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Smartphone app caters to needs of dancing aunties

By OUYANG SHIJIA | China Daily | Updated: 2019-01-15 07:21
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A team of middle-aged and senior dancers under Tangdou Square Dance's offline entertainment and communication platform Tangdou Home pose for a photo at a park in Hefei, capital of East China's Anhui province, in October 2018. [Photo provided to China Daily]

You might have watched Chinese dancing aunties rule the streets, parks and plazas across the country, waving hands to the blaring of catchy pop and folk music. But have you ever noticed these dances are now being fueled by technologies?

That's exactly the latest booming trend among the middle-aged and elderly dancing communities in China.

An estimated 80 million to 100 million Chinese-mainly middle-aged and senior females-are now embracing the square dance, which offers a convenient way for social networking and exercise, said a report by Economist Corporate Network. And those dancing aunties' enthusiasm reportedly will create a market worth more than 1 trillion yuan ($146 billion) in the near future.

"The phenomenon of plaza dance aerobics is notable for its ability to induce a usually sedentary, older component of China's population to regularly exercise," the corporate noted in the report.

The report said public dancing has proven a hit with businesses and investors too, as plaza dancers need athletic wear and shoes, access to trending music and tutorials as well.

Beijing-based Tangdou Square Dance is one of the many apps that serve as digital platforms for the plaza dancing community.

The app particularly caters to those middle-aged and elderly dancing aunties living a more leisurely life and liking dancing in plazas and public places during their spare time. Its offerings feature streaming videos of the latest dancing styles and music, funny life stories, as well as entertainment news and articles.

Zhang Yuan, founder and CEO of Tangdou, said instead of touted as kind of a subculture in the internet age, the increasingly growing tech-savvy dancing aunties will create a positive strong culture in the future.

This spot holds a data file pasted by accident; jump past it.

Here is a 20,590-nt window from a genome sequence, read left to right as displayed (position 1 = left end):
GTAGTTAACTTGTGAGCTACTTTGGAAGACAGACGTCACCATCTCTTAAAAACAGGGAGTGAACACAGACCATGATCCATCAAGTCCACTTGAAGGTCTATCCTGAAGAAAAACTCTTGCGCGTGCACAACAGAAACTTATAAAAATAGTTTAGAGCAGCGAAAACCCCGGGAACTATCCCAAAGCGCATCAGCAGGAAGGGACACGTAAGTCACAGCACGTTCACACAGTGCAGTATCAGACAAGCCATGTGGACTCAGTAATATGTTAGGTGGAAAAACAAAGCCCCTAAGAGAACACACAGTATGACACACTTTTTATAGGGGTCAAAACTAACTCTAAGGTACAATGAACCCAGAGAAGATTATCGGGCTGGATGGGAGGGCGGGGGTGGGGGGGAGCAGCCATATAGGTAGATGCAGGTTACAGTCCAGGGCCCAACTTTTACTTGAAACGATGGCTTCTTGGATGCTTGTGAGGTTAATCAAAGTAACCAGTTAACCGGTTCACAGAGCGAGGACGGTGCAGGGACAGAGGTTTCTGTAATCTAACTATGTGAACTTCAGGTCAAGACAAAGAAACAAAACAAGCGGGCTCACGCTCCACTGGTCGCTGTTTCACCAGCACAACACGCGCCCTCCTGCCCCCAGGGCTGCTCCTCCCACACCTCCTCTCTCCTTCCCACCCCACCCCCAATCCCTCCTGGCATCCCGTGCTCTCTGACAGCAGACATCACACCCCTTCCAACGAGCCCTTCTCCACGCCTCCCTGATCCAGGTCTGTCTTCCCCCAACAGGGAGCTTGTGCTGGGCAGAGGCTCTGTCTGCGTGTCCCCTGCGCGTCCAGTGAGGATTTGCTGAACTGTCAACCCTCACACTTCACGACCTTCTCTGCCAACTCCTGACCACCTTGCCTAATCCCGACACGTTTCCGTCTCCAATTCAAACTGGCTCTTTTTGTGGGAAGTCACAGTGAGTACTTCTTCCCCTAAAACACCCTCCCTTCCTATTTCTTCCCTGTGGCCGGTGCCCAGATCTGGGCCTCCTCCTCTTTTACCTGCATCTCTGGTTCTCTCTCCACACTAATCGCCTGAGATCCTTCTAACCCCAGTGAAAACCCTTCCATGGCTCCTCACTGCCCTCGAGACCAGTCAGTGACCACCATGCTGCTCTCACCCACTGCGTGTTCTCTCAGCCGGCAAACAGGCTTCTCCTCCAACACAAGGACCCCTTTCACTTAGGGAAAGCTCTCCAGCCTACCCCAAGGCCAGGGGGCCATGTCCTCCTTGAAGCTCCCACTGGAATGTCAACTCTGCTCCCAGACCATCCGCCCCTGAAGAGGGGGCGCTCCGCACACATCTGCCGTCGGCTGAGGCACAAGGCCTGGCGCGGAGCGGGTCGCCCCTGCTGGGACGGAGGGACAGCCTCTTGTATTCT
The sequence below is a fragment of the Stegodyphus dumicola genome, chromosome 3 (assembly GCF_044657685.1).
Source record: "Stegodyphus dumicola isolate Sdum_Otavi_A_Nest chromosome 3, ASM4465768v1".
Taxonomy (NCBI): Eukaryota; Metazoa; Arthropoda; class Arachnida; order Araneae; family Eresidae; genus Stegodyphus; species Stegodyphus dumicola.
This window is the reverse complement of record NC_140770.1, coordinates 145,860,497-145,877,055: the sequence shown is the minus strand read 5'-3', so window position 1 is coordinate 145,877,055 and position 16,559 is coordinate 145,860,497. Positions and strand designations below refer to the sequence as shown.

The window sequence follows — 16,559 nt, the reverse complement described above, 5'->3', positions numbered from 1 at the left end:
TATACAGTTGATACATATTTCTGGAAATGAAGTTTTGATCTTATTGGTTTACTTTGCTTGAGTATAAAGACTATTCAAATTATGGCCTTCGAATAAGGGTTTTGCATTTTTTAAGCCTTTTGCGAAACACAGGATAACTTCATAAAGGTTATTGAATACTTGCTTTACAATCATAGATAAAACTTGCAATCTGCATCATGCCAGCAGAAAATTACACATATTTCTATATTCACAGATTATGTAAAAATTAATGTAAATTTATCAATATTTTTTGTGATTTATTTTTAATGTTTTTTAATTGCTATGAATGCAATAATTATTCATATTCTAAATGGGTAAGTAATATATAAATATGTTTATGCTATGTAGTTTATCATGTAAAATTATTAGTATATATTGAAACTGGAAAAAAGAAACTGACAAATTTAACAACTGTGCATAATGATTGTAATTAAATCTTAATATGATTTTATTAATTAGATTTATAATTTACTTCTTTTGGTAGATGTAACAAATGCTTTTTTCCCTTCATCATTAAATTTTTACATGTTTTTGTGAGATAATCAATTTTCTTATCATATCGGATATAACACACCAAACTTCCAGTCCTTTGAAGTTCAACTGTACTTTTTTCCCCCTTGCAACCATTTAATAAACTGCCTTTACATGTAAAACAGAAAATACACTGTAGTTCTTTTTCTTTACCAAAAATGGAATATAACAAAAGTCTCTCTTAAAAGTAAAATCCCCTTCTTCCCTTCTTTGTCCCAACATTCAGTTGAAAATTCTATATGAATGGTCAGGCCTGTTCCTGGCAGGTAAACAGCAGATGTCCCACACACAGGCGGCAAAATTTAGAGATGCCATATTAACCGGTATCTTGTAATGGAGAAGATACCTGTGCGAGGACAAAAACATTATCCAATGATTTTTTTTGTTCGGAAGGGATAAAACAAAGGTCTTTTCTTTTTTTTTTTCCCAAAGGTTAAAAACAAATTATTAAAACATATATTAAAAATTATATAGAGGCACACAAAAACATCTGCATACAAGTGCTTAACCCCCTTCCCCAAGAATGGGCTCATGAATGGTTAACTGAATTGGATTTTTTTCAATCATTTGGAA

"With the increasing number of silver-haired generation and the aging trend in China, we aim to build an entertainment community platform through providing high-quality content and services, creating a spiritual home to help more seniors live well and gracefully," Zhang said.

A team of senior dancers perform in Datong, North China's Shanxi province, on Oct 9, 2018. [Photo/Xinhua]

Statistics from mobile app tracker Analysys Qianfan shows that the Tangdou app had gained more than 8 million active users by November 2018, up by 1.6 percent on the previous month.

Notably, the data shows only 10 percent of Tangdou app's users are from super first-tier cities like Beijing and Shanghai. Users from first-tier, second-tier and third-tier cities account for 31 percent, 22 percent and 25 percent respectively.

"Middle-aged and elderly people living in big cities usually have abundant public services to enjoy, such as going to a community colleges to socialize and learn some musical instruments. While those living in small and medium-sized cities really need entertainment services," Zhang noted.

Seeing the growing trend of middle-aged and elderly people embracing WeChat's mini programs for entertainment search, Tangdou has unveiled its own mini programs to reach more senior users, especially those who don't usually download mobile apps.

It also offers services via smart televisions to cover more scenarios in their daily life.

So far, Tangdou claims it has attained more than 200 million middle-aged and elderly users across all channels, of which more than half are aged above 40. Tangdou has gained more than $25 million investment.

"The key challenges for the evolving square dancing sector are ensuring top quality of services and the ability to scale up," Xue Yongfeng, a senior analyst at Beijing-based consultancy Analysys, told China Daily.

Now, Tangdou wants to expand into far more offline scenarios to cater to seniors' increasingly growing social needs.

"With vast improvements in material conditions, now the aged need a colorful spiritual life both online and offline," Zhang added.

The company has established its own offline entertainment and communication platform Tangdou Home, which has hosted more than 5,000 activities involving millions of dance lovers across the country.

Most of the firm's revenue now comes from advertising. And more revenue is expected from the fees collected from users of the streaming app, who buy gifts and products while watching online content, as well as more paid contents and services.

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